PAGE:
Smith is a dependably good storyteller, but this book – the first I read – is still the best of them all. Ivy Rowe’s entire life is told through letters, starting with her almost mythic childhood in the Appalachian mountains. It’s one of the best books I’ve read for capturing the journey through time in one person’s life. And it’s that and Ivy Rowe herself that have stayed with me ever since I read it.

5. Delta Wedding by Eudora Welty

I read this book and other novels and stories by Welty for a senior high school project. I never re-read the others, but Delta Wedding remained a part of my reading life long after graduation. I may have even bought it with graduation money. Not a lot happens in Delta Wedding, but I was incredibly taken with Welty’s description of the Fairchild family, their house, and that region in Mississippi during the 1920’s. An early scene involves the Fairchild family picking up their nine-year-old cousin Laura from the train station and as she gets into the car, she is immediately surrounded by the chaos of her cousins. Perhaps drawing from my own experiences with extended family, I can almost hear that scene when I think about it. My love for this book is one of several reasons I want to visit Mississippi next year.

6. The Country of Pointed Firs by Sarah Orne Jewett

As with Delta Wedding, The Country of Pointed Firs also has a strong sense of place. The difference here is that Jewett was writing about coastal Maine, a place that I am intimately familiar with as it was my childhood home. The book was published in 1896, nearly a century before I was born, but reading it fills me with such a strong home-feeling, proving that I guess the essence of the place has stayed the same.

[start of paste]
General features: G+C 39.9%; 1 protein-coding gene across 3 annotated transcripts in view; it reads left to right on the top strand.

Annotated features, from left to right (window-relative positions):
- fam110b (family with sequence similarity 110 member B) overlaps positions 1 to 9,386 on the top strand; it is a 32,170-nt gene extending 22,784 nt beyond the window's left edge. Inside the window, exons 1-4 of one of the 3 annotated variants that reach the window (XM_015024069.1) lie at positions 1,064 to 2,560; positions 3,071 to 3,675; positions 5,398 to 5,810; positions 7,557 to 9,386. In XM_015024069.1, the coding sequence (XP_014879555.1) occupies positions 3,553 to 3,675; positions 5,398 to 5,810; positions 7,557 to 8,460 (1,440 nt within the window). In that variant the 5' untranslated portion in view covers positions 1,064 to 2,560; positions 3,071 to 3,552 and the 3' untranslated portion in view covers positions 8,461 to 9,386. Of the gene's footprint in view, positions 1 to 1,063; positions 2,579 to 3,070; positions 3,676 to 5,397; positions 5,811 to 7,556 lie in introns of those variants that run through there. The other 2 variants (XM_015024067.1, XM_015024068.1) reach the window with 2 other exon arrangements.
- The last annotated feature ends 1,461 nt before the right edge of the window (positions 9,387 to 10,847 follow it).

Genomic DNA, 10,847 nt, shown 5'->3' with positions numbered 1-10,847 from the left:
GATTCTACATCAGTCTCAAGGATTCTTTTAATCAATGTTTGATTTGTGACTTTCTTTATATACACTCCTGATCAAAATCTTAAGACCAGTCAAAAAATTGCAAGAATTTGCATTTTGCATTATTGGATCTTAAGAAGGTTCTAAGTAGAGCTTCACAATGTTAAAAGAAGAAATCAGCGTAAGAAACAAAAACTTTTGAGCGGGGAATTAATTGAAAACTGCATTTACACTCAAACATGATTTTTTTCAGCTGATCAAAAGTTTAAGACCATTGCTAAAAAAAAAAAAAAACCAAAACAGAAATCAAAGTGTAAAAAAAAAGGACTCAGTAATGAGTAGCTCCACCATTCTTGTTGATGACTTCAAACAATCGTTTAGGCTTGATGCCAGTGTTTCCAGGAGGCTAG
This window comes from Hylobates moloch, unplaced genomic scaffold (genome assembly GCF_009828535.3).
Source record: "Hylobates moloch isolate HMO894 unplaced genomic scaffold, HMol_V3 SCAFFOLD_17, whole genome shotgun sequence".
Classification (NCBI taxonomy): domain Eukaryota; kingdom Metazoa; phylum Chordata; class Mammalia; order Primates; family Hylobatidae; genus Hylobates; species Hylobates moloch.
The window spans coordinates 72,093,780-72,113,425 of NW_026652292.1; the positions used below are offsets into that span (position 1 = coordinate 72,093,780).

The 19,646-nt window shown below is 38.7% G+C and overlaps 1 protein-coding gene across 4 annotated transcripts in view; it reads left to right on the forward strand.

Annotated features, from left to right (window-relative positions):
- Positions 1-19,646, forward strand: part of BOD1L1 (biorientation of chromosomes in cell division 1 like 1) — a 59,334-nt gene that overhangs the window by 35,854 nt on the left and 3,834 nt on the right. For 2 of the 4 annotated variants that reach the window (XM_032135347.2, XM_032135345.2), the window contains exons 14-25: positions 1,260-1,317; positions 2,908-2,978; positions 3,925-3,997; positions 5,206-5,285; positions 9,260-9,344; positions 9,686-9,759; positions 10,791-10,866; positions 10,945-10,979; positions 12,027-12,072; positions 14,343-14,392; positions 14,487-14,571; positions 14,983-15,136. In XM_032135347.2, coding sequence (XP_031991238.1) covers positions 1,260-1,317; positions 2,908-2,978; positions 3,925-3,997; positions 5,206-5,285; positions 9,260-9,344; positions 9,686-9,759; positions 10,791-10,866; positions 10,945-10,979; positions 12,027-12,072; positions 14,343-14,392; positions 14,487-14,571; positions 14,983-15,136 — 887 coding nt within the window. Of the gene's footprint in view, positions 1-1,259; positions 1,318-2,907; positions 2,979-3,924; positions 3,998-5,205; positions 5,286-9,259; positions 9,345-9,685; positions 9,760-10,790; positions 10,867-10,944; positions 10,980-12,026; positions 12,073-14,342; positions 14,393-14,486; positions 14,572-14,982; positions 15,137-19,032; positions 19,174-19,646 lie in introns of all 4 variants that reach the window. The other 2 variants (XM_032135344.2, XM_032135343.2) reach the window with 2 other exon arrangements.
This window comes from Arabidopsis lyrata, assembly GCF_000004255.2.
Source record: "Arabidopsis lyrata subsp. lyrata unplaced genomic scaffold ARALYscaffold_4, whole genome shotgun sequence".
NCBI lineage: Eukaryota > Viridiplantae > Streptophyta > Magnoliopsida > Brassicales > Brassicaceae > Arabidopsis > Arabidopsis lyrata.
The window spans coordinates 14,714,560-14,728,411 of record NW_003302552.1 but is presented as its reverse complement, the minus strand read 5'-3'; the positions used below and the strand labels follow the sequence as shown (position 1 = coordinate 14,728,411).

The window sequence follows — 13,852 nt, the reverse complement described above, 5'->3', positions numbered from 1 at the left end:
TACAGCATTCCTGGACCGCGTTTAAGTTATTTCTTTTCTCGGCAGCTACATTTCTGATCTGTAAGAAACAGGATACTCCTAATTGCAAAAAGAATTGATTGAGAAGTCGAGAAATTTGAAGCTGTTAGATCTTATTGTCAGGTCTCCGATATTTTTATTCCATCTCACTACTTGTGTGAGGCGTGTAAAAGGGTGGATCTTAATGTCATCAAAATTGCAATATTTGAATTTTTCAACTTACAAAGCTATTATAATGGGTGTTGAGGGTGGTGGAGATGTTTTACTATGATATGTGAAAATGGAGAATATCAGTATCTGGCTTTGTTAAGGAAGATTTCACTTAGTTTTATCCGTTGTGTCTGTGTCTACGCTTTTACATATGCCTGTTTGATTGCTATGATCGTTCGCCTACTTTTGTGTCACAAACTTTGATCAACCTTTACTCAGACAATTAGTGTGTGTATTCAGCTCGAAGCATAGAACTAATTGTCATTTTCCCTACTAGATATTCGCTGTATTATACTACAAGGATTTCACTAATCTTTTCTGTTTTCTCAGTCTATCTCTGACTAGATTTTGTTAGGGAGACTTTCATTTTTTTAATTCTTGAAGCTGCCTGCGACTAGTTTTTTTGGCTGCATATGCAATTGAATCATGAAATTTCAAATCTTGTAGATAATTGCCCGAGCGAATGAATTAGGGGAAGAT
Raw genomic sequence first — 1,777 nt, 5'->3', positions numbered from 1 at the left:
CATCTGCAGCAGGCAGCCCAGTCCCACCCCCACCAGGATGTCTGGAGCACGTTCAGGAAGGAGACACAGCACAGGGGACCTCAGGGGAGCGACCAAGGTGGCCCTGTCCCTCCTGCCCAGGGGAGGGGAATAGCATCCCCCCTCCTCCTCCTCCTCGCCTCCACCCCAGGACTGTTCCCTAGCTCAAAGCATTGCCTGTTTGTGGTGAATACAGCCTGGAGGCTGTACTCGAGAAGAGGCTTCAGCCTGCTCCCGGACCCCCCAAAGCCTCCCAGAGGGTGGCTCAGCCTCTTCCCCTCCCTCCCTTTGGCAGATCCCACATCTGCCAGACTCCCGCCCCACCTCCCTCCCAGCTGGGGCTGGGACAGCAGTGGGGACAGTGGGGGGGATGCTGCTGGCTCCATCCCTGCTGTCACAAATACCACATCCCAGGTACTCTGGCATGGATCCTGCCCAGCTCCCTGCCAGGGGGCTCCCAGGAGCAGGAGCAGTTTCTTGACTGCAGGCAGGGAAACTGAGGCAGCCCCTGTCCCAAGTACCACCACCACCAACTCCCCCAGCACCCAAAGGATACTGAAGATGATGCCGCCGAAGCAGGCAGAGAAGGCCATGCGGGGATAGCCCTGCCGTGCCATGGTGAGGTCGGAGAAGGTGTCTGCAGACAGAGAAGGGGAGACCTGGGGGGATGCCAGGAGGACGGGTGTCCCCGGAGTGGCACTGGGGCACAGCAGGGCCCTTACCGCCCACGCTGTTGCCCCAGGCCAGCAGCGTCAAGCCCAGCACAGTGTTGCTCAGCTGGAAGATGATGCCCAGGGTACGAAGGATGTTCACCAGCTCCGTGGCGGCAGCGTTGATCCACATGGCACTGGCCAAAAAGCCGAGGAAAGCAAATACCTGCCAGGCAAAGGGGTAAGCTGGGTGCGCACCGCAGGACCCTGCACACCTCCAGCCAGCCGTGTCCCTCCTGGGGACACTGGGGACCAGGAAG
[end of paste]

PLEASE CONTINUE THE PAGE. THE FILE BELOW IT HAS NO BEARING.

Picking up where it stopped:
7. A Town Like Alice by Nevil Shute

I read this book once in high school and liked it, but Shute’s novel On the Beach made more of an impression at the time. I re-read A Town Like Alice several years ago, and loved it. It has dated elements, but the loveliness of the narrator – an elderly solicitor – shines through. What I especially like is that it takes the shape of an epic love story (two people thrown together by war and then separated by the same), but then it goes beyond the usual denouement and shows how the character Jean basically reinvents a town so that she can share a life with the man she loves.

8. Un Lun Dun by China Mieville

The world-building is amazing in this book and I love how Mieville interrogates the tropes inherent in the quest narrative. It’s also funny and quirky in wonderful ways. The main reason Un Lun Dun made my list was the way each individual life was valued: no matter how minor the character, each life mattered to the protagonist and to the story. When so many stories have barely-remarked carnage and death, Un Lun Dun seemed completely refreshing in how it dealt with loss of life.